|brotherhood of LAN|
Eboda, welcome to webmasterworld. The site you pasted is quite a well known site
In regards to "links getting buried", this is not always the case. Being listed near the top of these keyword rich pages can be a good thing
btw 25% of my traffic is from linkage
> Do you offer content in exchange for improved placement on the other site?
Absolutely - one of the most fruitful link partner strategies I know of. It only works when there is good communication with the linking site, a real collaboration. But we're learning to ask "Is there anything more we can offer that would be important to your visitors?"
With one site, we've developed a 10 page section of content just to get their deep link...well, that's not the ONLY reason. It is 10 pages of really good content, after all, and that has lots of value on its own. But we never would have thought of the project at all unless our link partner brought up the topic.
|So, the question is – how can we improve on our traffic from our reciprocal links? |
Great question, paynt, and tedster's reply touches on something I'd been thinking about.
If we're talking about "proper" links (rather than PR links) then how many people just ask for a link back to their home page? Why?
Say you get an offer of a link from a high traffic Widgets for Wombats directory. Why not create an entry page (or section) just for those people coming from the directory?
For example, links to branch offices in Australia, problems with widgets in hot and dusty conditions, a gallery of your widgets in use on Bondi Beach.
A well-designed entry page will be more appealing and sticky to those visitors than your generic home page. And, as a bonus, if the link is from a high PR page you can direct the internal linking the way that you want to and from that entry page.
I've had some pretty good success with offering several different ways of having my site link to your site. (It's all Movie/Celebrity/Music based stuff, but there are ways for non Entertainment Themed sites to get a banner up, as well).
The first way is a standard link exchange. I visit sites and e-mail exchange requests (and also try to point the webmaster to the details page for my other linking options).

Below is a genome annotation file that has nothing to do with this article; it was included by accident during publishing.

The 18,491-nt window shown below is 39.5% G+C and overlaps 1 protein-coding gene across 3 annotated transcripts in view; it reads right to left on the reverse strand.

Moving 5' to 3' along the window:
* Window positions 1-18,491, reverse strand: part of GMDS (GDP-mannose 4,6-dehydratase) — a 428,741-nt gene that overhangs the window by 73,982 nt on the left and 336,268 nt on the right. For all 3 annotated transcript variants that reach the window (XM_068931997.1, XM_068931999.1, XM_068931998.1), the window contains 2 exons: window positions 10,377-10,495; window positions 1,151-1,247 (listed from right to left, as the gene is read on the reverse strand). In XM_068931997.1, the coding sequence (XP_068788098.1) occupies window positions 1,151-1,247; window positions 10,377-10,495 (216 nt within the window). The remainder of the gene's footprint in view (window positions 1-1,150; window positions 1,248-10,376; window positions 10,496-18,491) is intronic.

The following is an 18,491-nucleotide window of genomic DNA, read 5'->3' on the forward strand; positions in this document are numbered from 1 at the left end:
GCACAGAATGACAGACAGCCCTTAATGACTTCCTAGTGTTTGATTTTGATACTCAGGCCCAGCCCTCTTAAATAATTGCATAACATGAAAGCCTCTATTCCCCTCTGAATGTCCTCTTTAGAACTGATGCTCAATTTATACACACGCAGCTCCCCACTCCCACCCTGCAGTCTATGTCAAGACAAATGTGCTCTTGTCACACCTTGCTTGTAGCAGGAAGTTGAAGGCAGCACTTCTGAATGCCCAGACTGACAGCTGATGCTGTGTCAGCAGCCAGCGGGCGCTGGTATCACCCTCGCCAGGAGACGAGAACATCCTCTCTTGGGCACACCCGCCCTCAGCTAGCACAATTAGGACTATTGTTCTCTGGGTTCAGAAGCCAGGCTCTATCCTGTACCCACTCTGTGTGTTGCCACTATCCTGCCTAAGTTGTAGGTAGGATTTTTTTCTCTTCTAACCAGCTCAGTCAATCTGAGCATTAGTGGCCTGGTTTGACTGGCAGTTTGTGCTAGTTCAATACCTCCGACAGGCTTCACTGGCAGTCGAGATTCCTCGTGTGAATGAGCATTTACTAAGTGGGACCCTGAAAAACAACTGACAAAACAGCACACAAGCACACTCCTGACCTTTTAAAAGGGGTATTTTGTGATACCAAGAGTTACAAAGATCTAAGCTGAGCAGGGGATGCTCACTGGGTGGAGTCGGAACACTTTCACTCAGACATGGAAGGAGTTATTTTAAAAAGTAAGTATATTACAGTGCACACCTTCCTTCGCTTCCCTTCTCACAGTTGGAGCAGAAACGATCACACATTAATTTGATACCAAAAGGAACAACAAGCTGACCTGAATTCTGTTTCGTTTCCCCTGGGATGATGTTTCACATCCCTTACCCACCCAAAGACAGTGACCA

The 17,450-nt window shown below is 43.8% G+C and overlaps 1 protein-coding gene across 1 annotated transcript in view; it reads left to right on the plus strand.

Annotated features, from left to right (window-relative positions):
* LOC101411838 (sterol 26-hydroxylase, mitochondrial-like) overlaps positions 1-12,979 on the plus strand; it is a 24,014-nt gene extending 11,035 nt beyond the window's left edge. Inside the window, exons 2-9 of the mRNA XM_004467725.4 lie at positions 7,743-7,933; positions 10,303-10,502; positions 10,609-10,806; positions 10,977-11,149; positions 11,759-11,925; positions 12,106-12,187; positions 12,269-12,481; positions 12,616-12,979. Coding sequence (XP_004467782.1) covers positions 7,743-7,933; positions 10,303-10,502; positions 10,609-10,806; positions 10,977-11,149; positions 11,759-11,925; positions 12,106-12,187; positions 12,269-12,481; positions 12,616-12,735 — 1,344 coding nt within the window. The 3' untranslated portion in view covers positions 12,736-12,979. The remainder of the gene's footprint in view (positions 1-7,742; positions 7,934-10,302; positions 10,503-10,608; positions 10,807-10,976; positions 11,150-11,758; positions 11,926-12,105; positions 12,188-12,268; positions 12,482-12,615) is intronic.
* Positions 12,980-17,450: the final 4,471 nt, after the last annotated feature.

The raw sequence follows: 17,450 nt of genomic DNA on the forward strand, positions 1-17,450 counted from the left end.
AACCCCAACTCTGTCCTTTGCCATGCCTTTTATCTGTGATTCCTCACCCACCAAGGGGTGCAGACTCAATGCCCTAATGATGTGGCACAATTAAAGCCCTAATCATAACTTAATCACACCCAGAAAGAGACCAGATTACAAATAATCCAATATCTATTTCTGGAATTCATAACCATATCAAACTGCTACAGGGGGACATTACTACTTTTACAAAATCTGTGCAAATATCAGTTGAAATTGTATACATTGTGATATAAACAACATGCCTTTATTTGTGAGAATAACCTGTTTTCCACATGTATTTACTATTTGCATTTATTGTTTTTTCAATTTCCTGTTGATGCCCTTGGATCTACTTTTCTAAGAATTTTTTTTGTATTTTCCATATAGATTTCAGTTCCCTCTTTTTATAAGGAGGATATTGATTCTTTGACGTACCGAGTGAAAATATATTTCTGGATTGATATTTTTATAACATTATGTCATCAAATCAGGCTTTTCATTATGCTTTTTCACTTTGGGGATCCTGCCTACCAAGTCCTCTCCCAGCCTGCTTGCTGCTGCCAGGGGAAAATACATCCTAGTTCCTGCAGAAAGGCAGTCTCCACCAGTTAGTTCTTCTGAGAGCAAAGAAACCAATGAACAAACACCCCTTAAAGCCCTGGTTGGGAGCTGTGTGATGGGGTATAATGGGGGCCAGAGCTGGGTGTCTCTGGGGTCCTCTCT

The second way is the standard "content based links page". Every topic (in my case, a person, movie or band) has it's own links page. Anyone is invited to sign up and add their links to any relevant page on their site. (I say that a link back is appreciated, but not required and this seems to get me a few links back, anyway). Another side benefit to other webmasters is that if they have a good site, other members of my site often pop a link to their site in just because it's interesting and related to a topic on my site that they are interested in.
The third method (and probably most effective for webmasters of other sites) is my "content development" angle. Webmasters who sign up for my site and promise to add some relavant information to the database can check off the "I'm a webmaster" box and paste a URL of their banner into their user profile. If they add brand new information, they get their banner displayed near the top of the data entry on the main data page for the person or movie. If they "update" information, their banner will appear near the bottom of the results, but still on the same page. This probably helps webmasters more in regards to page rank than anything above as their banner is one of few external links on the page rather than one of many. (My internal pages have "estimated" ranks of 4, so it's not GREAT, but it's enough to probably send a tweak).
Finally, though no one has taken advantage of this, I'd suspect that it would probably do nicely... In return for adding regularly to the database and supplying a link to my front page along with any other link, I create a template hosted on my site that pulls all of my page header and banners off and replaces them with the headers and banners of the site in question. That way, people can link to a detail page on my site while enjoying every one of those pages linking back to their page (and, unless their visitor looks at the URL, the page fits the format of the originating site so the probably don't even notice that they left for a minute). Obviously, since no one has asked for me to do this (I've only been up since mid February) I don't yet know what it'll do for page rank on either side of the coin.
Various content things that I offer are search boxes, linking to the data (with my banners standard, or with your page headers/banners as an option), and a non branded access to my links engine (which is hosted at my site, but is accessed via an IFRAME or simple frame) - unfortunately, I haven't come up with a good way to hard code it into the pages of a remote site other than through ASP, so sites on the links pages don't currently reap the PR benefits of having their links on all of the sites who are using the link script). I'm working on it, though.
I'm certain there are similar things that can be done with just about any topic on the web. Articles you write/host can have a 'related links' section at the end of the page which not only helps interior PR if they link back to the article, but also helps in that there aren't going to be as many links for each article as there would be for an entire web site.
If anyone is interested, I'd be more than happy to post the ASP code that I use to allow ASP driven sites use my link engine and have it indexed by google and it gives PR bonuses as well. This would be good for people who have articles and want to encourage other sites (obviously, they'd have to use ASP on their site) to "embed" your article into their own site. It gives them free content (you could even have it change weekly, daily, or whatever) and gives you page rank benefits as your article will surely point back to your own site.
Hope this gives you folks some new ideas, or even refreshes some old ones!